Manx Loaghtan

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Manx Loaghtan sheep at The Grove, Rural Life Museum, Ramsey, Isle of Man

The Manx Loaghtan is a breed of sheep (Ovis aries) native to the Isle of Man. It is sometimes spelled as Loaghtyn or Loghtan. It is characterised by a dark brown wool and usually having four or occasionally six horns.[1]

The Manx Loaghtan is descended from the primitive sheep once found throughout Scotland and the Hebrides and Shetland Islands, and is one of the Northern European short-tailed sheep breeds. The word Loaghtan comes from the Manx words lugh dhoan which means mouse-brown and describes the colour of the sheep.[1] This breed is primarily raised for its meat which is considered a delicacy. It has recently received EU recognition and protection under the Protected Designation of Origin scheme which requires products to originate in a specific region.[2]

It is categorised as "at risk" by the Rare Breeds Survival Trust, as there are fewer than 1,500 registered breeding females in the United Kingdom.[3]


A Manx Loaghtan at Butser Ancient Farm

It is small, with no wool on the face or legs. The face and the legs are a dark brown colour. Manx Loaghtan are horned with four horns being preferred but individuals are also found with two or six horns. The horns are generally small on the ewes and are larger and stronger on the males.


Loaghtan is farmed as a delicacy on the Isle of Man, with only two principal farms on the island producing the meat. There are now many holdings on the UK mainland that also breed Loaghtans, including some farms with over 100 ewes – for example the Fowlescombe Flock in Devon.[4] This gourmet meat is highly prized, often sold as hoggett or mutton from well-finished animals. The wool is prized by craft weavers as it is soft and has a rich brown colour.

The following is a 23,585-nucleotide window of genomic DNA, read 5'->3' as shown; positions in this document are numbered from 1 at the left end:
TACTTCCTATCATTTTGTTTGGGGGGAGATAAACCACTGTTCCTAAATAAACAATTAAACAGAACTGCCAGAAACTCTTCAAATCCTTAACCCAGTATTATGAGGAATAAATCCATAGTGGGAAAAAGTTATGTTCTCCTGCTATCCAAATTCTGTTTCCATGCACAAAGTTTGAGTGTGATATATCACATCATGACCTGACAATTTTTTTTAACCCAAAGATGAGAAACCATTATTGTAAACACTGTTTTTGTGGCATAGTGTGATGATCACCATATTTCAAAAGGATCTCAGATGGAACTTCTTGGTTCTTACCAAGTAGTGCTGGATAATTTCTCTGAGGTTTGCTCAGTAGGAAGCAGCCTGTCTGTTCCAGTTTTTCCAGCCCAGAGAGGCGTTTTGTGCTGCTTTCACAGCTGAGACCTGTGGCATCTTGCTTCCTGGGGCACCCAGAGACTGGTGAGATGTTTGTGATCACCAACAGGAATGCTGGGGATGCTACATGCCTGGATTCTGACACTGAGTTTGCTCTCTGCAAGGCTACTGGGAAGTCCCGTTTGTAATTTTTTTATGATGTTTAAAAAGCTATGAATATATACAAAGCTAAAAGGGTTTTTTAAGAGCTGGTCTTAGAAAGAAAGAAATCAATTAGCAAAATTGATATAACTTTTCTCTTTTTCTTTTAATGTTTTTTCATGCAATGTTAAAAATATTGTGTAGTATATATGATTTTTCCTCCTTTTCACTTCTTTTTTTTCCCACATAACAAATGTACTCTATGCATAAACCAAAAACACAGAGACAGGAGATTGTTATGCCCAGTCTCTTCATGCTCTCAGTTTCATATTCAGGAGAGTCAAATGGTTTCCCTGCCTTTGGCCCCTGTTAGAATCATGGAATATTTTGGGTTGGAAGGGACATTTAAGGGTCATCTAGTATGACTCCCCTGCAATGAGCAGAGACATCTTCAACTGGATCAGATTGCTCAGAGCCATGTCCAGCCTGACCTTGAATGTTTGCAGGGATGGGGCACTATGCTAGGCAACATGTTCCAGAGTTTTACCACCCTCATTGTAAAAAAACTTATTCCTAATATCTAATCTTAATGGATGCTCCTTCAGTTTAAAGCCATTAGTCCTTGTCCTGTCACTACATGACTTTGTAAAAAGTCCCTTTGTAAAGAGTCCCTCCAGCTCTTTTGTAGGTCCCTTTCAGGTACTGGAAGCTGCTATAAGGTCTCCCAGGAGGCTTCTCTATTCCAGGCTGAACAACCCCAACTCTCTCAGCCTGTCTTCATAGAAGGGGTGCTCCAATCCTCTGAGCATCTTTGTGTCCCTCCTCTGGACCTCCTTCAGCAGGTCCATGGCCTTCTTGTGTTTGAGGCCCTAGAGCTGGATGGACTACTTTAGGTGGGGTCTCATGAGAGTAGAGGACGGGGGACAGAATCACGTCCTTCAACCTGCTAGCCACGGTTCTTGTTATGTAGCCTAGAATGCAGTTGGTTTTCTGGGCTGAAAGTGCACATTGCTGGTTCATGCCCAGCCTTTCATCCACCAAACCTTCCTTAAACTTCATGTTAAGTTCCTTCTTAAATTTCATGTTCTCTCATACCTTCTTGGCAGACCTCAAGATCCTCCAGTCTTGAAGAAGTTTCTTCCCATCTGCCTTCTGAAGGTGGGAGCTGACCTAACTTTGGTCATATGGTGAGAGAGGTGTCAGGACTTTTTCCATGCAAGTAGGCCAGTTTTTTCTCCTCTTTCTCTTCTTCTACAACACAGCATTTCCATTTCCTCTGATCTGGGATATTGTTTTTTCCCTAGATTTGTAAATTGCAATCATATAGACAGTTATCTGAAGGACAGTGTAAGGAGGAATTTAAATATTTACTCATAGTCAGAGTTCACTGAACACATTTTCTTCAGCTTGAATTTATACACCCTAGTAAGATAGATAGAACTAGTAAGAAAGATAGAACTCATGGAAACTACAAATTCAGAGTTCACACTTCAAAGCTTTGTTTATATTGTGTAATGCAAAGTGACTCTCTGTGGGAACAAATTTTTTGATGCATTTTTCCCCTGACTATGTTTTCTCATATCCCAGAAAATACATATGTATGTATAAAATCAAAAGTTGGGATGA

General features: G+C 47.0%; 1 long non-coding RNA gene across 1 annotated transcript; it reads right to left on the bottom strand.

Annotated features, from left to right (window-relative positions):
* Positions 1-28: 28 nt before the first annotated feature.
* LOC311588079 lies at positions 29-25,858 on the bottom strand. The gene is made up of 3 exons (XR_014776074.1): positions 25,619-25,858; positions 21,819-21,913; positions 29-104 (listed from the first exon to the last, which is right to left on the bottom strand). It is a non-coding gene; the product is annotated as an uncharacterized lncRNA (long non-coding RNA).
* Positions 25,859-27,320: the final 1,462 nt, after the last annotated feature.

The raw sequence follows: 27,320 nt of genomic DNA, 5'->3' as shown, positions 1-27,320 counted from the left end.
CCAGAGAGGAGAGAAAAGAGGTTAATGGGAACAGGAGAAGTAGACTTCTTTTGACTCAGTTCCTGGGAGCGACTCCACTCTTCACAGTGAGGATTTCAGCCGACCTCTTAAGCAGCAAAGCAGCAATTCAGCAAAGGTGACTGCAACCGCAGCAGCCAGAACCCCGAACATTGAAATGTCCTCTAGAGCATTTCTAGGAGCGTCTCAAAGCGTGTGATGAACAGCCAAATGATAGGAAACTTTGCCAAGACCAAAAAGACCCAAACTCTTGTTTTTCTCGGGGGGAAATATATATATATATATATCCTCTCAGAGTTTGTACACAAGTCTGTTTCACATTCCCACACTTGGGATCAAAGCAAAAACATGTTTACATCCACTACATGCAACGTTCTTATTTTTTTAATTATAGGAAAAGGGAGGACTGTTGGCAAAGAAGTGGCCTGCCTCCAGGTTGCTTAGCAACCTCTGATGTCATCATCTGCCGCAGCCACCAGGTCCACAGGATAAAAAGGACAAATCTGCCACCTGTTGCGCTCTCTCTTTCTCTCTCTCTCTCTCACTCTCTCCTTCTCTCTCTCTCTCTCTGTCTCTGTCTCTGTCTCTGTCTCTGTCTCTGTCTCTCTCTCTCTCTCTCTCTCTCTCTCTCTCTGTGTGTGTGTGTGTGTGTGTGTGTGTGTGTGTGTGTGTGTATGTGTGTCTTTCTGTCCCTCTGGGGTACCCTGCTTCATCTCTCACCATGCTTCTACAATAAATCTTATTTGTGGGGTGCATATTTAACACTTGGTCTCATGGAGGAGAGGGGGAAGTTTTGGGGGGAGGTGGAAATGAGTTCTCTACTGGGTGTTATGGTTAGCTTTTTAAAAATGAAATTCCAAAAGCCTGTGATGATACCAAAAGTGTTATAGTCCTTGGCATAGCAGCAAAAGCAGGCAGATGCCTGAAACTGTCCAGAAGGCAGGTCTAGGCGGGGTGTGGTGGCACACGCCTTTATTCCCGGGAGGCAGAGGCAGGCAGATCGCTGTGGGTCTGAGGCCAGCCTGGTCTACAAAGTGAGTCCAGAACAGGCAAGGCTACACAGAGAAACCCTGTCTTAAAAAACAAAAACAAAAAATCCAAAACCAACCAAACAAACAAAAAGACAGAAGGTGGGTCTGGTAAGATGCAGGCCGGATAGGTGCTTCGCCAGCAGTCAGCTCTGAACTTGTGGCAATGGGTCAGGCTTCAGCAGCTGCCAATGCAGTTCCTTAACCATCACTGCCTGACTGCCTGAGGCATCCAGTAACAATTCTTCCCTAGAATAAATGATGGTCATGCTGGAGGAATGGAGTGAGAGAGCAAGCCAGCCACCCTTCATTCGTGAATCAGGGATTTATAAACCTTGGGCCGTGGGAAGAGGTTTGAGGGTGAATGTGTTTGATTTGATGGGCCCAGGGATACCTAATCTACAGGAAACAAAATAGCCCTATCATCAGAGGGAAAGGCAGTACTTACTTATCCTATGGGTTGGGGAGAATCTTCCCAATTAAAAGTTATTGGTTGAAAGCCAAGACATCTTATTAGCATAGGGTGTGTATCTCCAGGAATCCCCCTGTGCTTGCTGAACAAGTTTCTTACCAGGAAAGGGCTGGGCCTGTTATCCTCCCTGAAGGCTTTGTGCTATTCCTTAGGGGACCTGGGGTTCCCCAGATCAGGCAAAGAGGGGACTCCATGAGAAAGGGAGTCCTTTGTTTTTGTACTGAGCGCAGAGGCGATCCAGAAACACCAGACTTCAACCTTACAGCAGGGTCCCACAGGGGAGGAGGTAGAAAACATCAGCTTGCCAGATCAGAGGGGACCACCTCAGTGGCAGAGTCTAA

There is a large flock of the sheep on the Calf of Man and access to the island was closed to protect them during the 2001 UK Foot and Mouth Disease epidemic. The disease did not reach the island, which continued exports of the meat to the continent of Europe.

The Loaghtan is believed to be the closest surviving relative of the now extinct Jersey sheep. In 2008 the National Trust for Jersey began a programme of introducing Loaghtans into the Island for coastal grazing, a traditional method of vegetation control in the north of Jersey.[5]

See also[edit]


  1. ^ a b "Manx Loaghtan". Retrieved 2009-04-21. 
  2. ^ "Manx Loghtan/United Kingdom". Breed Data Sheet. Domestic Animal Diversity Information System. Retrieved 2009-09-02. 
  3. ^ "Manx Loaghtan". Rare Breeds Survival Trust watch list. Retrieved 2008-06-08. 
  4. ^ Fowlescombe Flock – The Barkers, members of RBST Devon
  5. ^ "A place in the country for four-horned sheep". Jersey Evening Post. Retrieved 2009-07-28. 

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